The film plays its nostalgia card well – the return of the light cycles, the recognizers, the beam sailing ship and returning characters Flynn and Tron himself are very welcome – but the use of all these elements is all done in exactly the way you might expect, with few surprises apart from a vaguely fetishistic clothing scene when Flynn Jnr. enters the grid, that is more Barbarellathan ‘Tron’, and a camp extended cameo by Michael Sheen as a club owner who seems to have wandered in from an entirely different movie (The Matrix Regurgitated’, perhaps).

Again, the film teases us with the possibility of more intriguing possibilities, such as corporate warfare with student hackers (very prescient for late 2010) to firmly ground the plot in the cyberpunk mythos the first film predated, but these scenes are brief (including a blink and you miss it cameo by Cillian Murphy in a board meeting) and underdeveloped and make you wish David Warner had returned also in some capacity.

While the duality of the characters in the original is developed further here – Flynn/Clu and Bradley/Tron now have evil counter parts whose lack of contact with humanity has left them cold and fuelled by empire building – Clu only fills the role of familiar movie bad guy, spouting a mixture of quotes from the original film and B movie clichés, with Tron his silent assassin (and bizarrely faceless too, suggesting only Bridges was allowed to be given a CGI facelift while Boxleitner, via his TV career trajectory, wasn’t deemed worthy).

Unlike other disappointing 80s revivals, ‘Tron: Legacy’ also has a memorable visual and aural history to live up to and at least on these counts the film doesn’t disappoint. While the visuals aren’t as startling as the first film’s ’silent movie with neon’ aesthetic and look every much the tech demo that most 3D / IMAX movies are, Tron: Legacy’ is certainly eye candy and deserves to be seen on the biggest screen you can find.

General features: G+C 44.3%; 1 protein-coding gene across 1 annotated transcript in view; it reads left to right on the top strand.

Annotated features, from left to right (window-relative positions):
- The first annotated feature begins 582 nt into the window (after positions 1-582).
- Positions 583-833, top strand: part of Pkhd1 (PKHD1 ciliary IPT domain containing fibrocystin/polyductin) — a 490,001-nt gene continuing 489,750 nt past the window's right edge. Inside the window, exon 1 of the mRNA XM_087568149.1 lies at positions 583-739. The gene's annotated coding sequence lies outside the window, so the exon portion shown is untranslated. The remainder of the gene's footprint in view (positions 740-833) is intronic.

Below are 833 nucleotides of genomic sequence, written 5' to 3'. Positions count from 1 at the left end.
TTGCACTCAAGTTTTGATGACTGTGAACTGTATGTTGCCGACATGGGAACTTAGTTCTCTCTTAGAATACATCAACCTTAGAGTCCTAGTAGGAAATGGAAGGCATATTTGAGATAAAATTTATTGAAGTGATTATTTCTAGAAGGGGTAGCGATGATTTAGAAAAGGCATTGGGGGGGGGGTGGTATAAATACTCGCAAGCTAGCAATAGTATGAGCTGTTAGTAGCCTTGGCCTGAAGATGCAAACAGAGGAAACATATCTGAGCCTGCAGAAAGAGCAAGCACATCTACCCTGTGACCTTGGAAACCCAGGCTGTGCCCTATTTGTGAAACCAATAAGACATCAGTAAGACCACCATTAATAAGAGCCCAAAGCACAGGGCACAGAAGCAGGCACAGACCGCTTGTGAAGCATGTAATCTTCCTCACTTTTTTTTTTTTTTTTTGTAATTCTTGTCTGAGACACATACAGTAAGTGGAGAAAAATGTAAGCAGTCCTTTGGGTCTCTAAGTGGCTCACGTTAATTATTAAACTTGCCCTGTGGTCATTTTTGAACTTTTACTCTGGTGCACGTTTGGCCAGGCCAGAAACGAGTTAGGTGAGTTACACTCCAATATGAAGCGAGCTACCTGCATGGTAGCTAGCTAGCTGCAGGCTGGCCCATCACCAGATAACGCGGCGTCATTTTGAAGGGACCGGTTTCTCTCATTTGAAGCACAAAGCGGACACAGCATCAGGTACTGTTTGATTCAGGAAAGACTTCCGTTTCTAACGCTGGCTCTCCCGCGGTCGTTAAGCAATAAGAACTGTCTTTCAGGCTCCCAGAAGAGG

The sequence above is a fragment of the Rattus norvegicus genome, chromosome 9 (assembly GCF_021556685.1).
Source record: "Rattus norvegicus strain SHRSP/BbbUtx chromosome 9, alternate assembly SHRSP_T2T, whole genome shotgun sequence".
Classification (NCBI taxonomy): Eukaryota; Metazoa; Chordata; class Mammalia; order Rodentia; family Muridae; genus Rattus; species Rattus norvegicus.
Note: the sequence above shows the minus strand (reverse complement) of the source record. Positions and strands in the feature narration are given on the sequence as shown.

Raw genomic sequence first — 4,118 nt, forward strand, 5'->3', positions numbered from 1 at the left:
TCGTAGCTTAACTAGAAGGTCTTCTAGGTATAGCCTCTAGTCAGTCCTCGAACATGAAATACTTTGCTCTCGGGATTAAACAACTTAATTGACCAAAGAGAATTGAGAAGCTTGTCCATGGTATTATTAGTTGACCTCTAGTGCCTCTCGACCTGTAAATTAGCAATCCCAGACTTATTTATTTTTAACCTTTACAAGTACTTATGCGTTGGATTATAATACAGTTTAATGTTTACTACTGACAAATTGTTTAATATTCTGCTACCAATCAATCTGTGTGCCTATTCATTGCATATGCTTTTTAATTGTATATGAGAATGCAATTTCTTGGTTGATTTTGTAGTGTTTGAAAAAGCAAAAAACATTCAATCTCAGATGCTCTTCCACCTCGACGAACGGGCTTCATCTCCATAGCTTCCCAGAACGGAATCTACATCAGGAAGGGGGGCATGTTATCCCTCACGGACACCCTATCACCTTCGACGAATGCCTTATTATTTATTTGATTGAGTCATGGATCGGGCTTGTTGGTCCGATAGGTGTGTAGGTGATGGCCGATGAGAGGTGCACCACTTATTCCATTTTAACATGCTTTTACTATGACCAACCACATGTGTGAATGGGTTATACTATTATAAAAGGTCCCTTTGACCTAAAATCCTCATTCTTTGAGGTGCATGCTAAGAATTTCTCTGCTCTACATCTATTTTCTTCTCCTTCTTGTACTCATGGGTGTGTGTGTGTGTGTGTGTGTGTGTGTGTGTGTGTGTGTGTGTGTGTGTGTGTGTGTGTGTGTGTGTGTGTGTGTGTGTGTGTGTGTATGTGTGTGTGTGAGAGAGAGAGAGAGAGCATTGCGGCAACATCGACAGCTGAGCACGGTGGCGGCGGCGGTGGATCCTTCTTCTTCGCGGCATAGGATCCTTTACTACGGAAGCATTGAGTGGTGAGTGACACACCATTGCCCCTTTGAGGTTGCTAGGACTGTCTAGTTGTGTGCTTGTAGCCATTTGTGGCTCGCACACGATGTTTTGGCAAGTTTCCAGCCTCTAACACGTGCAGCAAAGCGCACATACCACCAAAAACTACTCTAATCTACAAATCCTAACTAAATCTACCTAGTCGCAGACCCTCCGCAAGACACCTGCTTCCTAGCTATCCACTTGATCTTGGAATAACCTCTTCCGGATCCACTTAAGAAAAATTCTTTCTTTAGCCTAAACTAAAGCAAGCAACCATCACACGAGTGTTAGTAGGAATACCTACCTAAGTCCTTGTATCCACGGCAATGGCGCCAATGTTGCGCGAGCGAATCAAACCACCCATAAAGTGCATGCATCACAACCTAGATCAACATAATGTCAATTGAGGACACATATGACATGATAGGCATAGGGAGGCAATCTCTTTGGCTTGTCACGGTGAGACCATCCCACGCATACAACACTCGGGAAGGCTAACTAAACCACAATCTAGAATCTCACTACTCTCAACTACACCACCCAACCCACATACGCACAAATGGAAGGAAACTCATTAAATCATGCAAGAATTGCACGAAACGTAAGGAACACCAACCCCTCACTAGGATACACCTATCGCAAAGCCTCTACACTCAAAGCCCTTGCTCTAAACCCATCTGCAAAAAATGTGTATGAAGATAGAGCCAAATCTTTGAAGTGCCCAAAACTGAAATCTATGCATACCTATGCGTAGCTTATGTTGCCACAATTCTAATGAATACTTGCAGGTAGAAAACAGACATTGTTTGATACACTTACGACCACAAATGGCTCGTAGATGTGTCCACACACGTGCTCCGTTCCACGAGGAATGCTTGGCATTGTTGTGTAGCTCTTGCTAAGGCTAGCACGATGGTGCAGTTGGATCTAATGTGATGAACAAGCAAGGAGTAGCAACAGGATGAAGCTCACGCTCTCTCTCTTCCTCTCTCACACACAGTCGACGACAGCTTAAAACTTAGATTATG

Sonically, it’s a great shame that Tron’s original leitmotifs barely get a reference, beyond a few bars hummed by Flynn in the prologue, but at least Daft Punk’s score is terrific and makes the CD release of the score a more attractive shiny disc to own than either the eventually DVD or Blu-Ray of the film itself.

Over the last year or so following the announcement of ‘Tron: Legacy’ through its production and now cinema release, a DVD/Blu-Ray of the original film has been curiously absent from (shiny) shelves. Before seeing the new film, I wondered whether this was because Disney were embarrassed the original had dated too much and beyond its nostalgic fans, not quite as deserving as people thought for a sequel.

In retrospect, particularly since Disney’s other great live action films from the 1970s and 80s such as ‘Something Wicked this way comesand the Witch Mountain’ films were neglected by the company for years, it might be just because the updates and revisiting of these properties just can’t quite capture the lightning in a bottle, or digitised human on a screen, that the original versions had.


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By Alex Fitch